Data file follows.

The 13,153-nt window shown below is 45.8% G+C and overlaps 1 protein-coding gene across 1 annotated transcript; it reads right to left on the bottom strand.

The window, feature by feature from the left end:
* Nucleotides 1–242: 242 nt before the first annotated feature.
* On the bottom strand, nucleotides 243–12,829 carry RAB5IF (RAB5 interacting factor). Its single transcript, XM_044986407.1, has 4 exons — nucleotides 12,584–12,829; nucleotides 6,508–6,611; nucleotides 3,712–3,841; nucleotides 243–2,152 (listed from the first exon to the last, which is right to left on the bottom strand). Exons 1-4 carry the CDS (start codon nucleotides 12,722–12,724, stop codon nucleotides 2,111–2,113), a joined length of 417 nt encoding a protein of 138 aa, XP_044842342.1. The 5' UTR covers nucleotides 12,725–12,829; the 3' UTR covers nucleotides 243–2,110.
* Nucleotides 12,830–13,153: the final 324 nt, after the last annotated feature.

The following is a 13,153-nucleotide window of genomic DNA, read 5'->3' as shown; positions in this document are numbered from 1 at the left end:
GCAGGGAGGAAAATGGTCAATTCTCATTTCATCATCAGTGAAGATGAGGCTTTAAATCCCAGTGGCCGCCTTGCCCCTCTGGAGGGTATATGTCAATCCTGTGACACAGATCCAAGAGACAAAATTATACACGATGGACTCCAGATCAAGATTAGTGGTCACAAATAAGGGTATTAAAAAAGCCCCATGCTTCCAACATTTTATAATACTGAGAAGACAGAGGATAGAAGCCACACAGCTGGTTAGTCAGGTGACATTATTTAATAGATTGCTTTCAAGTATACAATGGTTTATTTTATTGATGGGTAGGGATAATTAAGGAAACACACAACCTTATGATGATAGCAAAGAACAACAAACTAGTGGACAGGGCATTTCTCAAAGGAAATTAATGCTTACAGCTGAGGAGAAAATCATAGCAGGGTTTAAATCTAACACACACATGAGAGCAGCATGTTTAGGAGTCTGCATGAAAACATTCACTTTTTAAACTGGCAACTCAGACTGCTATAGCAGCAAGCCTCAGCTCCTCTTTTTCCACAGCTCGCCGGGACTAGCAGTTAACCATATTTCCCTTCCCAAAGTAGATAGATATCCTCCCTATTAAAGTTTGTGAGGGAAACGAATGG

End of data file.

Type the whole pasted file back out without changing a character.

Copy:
The 13,153-nt window shown below is 45.8% G+C and overlaps 1 protein-coding gene across 1 annotated transcript; it reads right to left on the bottom strand.

The window, feature by feature from the left end:
* Nucleotides 1–242: 242 nt before the first annotated feature.
* On the bottom strand, nucleotides 243–12,829 carry RAB5IF (RAB5 interacting factor). Its single transcript, XM_044986407.1, has 4 exons — nucleotides 12,584–12,829; nucleotides 6,508–6,611; nucleotides 3,712–3,841; nucleotides 243–2,152 (listed from the first exon to the last, which is right to left on the bottom strand). Exons 1-4 carry the CDS (start codon nucleotides 12,722–12,724, stop codon nucleotides 2,111–2,113), a joined length of 417 nt encoding a protein of 138 aa, XP_044842342.1. The 5' UTR covers nucleotides 12,725–12,829; the 3' UTR covers nucleotides 243–2,110.
* Nucleotides 12,830–13,153: the final 324 nt, after the last annotated feature.

The following is a 13,153-nucleotide window of genomic DNA, read 5'->3' as shown; positions in this document are numbered from 1 at the left end:
GCAGGGAGGAAAATGGTCAATTCTCATTTCATCATCAGTGAAGATGAGGCTTTAAATCCCAGTGGCCGCCTTGCCCCTCTGGAGGGTATATGTCAATCCTGTGACACAGATCCAAGAGACAAAATTATACACGATGGACTCCAGATCAAGATTAGTGGTCACAAATAAGGGTATTAAAAAAGCCCCATGCTTCCAACATTTTATAATACTGAGAAGACAGAGGATAGAAGCCACACAGCTGGTTAGTCAGGTGACATTATTTAATAGATTGCTTTCAAGTATACAATGGTTTATTTTATTGATGGGTAGGGATAATTAAGGAAACACACAACCTTATGATGATAGCAAAGAACAACAAACTAGTGGACAGGGCATTTCTCAAAGGAAATTAATGCTTACAGCTGAGGAGAAAATCATAGCAGGGTTTAAATCTAACACACACATGAGAGCAGCATGTTTAGGAGTCTGCATGAAAACATTCACTTTTTAAACTGGCAACTCAGACTGCTATAGCAGCAAGCCTCAGCTCCTCTTTTTCCACAGCTCGCCGGGACTAGCAGTTAACCATATTTCCCTTCCCAAAGTAGATAGATATCCTCCCTATTAAAGTTTGTGAGGGAAACGAATGG